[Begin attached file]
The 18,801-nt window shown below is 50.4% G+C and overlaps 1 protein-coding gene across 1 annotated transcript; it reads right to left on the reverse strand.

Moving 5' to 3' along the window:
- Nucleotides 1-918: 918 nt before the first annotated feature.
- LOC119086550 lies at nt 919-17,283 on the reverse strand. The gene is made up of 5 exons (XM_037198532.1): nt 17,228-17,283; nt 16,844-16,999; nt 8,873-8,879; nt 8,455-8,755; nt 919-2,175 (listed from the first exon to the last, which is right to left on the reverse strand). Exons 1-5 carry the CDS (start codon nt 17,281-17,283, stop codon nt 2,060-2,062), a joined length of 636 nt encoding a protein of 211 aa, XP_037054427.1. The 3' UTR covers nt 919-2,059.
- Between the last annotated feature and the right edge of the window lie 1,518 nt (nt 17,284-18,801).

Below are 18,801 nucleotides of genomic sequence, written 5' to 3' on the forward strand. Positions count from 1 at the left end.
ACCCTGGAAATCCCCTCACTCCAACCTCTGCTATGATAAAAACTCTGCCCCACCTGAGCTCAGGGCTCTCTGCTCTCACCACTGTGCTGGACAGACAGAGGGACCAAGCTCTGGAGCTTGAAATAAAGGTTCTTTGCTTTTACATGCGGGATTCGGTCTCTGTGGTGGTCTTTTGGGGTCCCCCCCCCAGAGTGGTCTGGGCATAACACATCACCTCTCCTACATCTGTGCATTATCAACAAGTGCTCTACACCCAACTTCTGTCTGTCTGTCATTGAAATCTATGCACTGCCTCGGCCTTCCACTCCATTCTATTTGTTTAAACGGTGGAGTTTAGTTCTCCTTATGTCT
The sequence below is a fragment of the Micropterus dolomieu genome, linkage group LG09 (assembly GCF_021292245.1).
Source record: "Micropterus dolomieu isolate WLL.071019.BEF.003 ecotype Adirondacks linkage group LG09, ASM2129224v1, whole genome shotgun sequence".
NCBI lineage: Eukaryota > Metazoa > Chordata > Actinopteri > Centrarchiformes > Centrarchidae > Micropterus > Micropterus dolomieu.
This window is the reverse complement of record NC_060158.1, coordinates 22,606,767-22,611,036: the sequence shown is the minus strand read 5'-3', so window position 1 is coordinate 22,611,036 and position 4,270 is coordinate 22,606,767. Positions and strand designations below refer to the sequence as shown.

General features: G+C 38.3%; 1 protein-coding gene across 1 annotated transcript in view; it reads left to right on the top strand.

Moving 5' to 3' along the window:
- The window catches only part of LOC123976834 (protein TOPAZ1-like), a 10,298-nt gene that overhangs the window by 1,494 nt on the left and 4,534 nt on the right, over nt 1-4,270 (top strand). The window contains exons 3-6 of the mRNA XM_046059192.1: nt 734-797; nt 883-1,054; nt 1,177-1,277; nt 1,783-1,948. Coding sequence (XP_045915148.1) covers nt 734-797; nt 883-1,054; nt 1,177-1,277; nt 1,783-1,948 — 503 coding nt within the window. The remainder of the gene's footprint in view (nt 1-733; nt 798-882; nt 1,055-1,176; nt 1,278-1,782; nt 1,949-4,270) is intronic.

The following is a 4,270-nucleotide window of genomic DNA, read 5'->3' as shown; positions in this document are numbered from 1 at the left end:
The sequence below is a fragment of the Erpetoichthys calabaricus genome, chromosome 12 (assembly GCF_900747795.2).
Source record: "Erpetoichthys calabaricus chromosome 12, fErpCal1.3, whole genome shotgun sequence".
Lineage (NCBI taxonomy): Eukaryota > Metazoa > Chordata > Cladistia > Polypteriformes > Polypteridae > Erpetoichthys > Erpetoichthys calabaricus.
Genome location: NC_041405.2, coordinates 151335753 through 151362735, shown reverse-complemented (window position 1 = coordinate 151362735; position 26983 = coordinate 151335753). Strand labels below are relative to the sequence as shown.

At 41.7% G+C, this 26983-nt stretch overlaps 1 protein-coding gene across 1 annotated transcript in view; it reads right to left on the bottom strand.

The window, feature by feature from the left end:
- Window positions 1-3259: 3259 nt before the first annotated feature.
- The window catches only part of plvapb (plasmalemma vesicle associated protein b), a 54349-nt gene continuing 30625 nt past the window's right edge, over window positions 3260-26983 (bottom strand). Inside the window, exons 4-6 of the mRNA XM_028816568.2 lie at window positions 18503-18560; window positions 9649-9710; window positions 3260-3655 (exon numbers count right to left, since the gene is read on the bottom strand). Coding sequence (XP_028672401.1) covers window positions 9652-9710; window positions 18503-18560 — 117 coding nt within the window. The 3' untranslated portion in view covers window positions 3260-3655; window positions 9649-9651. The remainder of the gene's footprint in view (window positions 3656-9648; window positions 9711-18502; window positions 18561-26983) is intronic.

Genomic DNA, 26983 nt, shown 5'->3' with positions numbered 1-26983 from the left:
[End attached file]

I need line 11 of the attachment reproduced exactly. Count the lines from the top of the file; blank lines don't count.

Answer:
This window is the reverse complement of record NC_060158.1, coordinates 22,606,767-22,611,036: the sequence shown is the minus strand read 5'-3', so window position 1 is coordinate 22,611,036 and position 4,270 is coordinate 22,606,767. Positions and strand designations below refer to the sequence as shown.